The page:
How to Write a Summary of an Article? Shiftlet, crosses their path and after a bit of conversation is offered a place to sleep and food to eat in exchange for fixing things around the house.
Yet it is the humor, ultimately, which first catches the attention of most readers.
Hooper and George W. These swapping session scenes are also reminiscent of the Armsted-Snopes exchanges in the fiction of William Faulkner. The basic plot of the story is very simple. One evening, near sunset, Tom T.
Shiftlet shiftless or shifty arrives at the desolate and bedraggled farmhouse of Mrs. Lucynell Crater emptiness or void and her nearly thirty-two-year-old, deaf-mute daughter, also named Lucynell. During a conversation which allows each of the major characters to size one another up, Shiftlet, who spies an old automobile which he desires, agrees to stay on the farm in exchange for food and a place to sleep.
Shiftlet is delighted to be able to sleep in the car, commenting to Mrs. Crater, in making her offer, sees Shiftlet as someone who at the least will make repairs around the place and who, at best, is a potential husband for her daughter.
Within a week, Shiftlet has made numerous repairs around the place, has taught the deaf-mute daughter to speak a single word — bird — and, to a certain extent, has gained the trust of Mrs. He then turns his attention to the real object of his affection, the car.
Crater even tells Shiftlet that the girl is only sixteen or seventeen. When Shiftlet succeeds in resurrecting the car, much to the delight of Lucynell, who, sitting on a crate, stamps her feet and screams, "Burrdttt! Crater for all he can get. Crater, "ravenous for a son-in-law," offers a mortgage-free farm with "a well that never runs dry" and a warm house in winter; in addition, she will even pay for paint for the auto.
Shiftlet, now triumphant, extracts honeymoon money from her — first, fifteen dollars; then, seventeen-fifty — and the bargain is struck.
On the following Saturday, Shiftlet and the daughter are married while Mrs. Crater acts as witness. Leaving a somewhat distressed Mrs. Crater at the farm, the couple begin their honeymoon.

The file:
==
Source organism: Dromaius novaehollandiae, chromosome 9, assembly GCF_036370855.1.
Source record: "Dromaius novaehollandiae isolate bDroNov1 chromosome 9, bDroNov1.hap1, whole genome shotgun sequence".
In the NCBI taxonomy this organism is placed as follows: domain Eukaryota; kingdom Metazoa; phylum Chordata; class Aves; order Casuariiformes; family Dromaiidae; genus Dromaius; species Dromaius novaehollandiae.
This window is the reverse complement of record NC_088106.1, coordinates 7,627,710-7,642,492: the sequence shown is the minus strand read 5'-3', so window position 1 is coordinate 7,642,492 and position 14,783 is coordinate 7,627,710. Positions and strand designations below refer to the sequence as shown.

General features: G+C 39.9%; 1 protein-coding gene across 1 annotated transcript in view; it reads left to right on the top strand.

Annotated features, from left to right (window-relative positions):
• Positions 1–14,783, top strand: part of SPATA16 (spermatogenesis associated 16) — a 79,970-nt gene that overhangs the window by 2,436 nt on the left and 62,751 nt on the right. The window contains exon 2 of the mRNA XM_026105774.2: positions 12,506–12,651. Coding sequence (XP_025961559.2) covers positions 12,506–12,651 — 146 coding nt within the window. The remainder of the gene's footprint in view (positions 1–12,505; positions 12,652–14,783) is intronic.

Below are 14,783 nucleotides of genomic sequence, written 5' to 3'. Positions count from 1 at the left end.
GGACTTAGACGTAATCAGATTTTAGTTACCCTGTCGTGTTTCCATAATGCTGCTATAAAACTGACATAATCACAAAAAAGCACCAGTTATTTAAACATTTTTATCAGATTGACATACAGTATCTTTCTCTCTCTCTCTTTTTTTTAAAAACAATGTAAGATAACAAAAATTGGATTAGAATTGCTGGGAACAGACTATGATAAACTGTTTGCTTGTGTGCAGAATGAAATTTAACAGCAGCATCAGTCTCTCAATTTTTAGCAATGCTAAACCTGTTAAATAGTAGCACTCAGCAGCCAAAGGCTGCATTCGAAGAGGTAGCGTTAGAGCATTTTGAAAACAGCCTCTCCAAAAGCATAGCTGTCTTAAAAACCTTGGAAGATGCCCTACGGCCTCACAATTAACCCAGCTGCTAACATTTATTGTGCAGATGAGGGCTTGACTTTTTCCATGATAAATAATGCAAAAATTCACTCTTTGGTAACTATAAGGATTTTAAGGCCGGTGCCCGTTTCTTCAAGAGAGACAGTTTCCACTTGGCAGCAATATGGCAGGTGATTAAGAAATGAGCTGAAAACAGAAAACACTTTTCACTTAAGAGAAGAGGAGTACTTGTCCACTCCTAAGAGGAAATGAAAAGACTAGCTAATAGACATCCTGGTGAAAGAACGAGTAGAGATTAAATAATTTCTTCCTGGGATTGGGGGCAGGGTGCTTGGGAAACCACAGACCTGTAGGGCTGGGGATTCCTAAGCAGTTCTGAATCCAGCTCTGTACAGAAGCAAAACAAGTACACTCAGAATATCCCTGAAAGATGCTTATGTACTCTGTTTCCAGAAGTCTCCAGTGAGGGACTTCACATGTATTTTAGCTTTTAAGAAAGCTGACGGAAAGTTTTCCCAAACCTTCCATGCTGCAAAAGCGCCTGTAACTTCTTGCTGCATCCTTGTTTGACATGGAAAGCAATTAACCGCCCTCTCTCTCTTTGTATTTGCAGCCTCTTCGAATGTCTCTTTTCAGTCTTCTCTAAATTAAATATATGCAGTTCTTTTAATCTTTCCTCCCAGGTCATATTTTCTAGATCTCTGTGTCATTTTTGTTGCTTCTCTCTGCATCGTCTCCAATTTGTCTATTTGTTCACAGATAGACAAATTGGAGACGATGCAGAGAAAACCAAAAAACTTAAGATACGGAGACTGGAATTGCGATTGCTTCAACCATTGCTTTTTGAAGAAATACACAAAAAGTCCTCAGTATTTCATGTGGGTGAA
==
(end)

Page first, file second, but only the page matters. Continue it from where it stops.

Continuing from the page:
About a hundred miles from the farm, he stops and abandons the sleeping Lucynell at a diner called The Hot Spot, telling the counter attendant that she is only a hitchhiker and that he needs to "make Tuscaloosa," a destination in the center of the state while Mobile is on the coast, at the extreme south edge of the state.
Perhaps somewhat depressed by his actions, and somehow influenced by the road signs which announce, "Drive carefully. The life you save may be your own," Shifilet, feeling that "a man with a car had a responsibility to others," stops and picks up a young boy who is hitchhiking.
Evidently convinced that the boy has run away from home, Shiftlet begins to extol the virtues of his "old mother" whom he supposedly left. Briefly shocked, Shiftlet offers up a short prayer and then races an approaching shower into Mobile.
If one examines those elements as they are used in this story, it becomes, as we have said, more than a humorous tale; it becomes a comment on at least one of the ways by which man may separate himself from the Divine order of things.
We note that Shiftlet arrives at the farm wearing a black suit and a brown hat. Black has traditionally been viewed as a symbol of physical death and of the underworld, while brown is associated with spiritual death and degradation.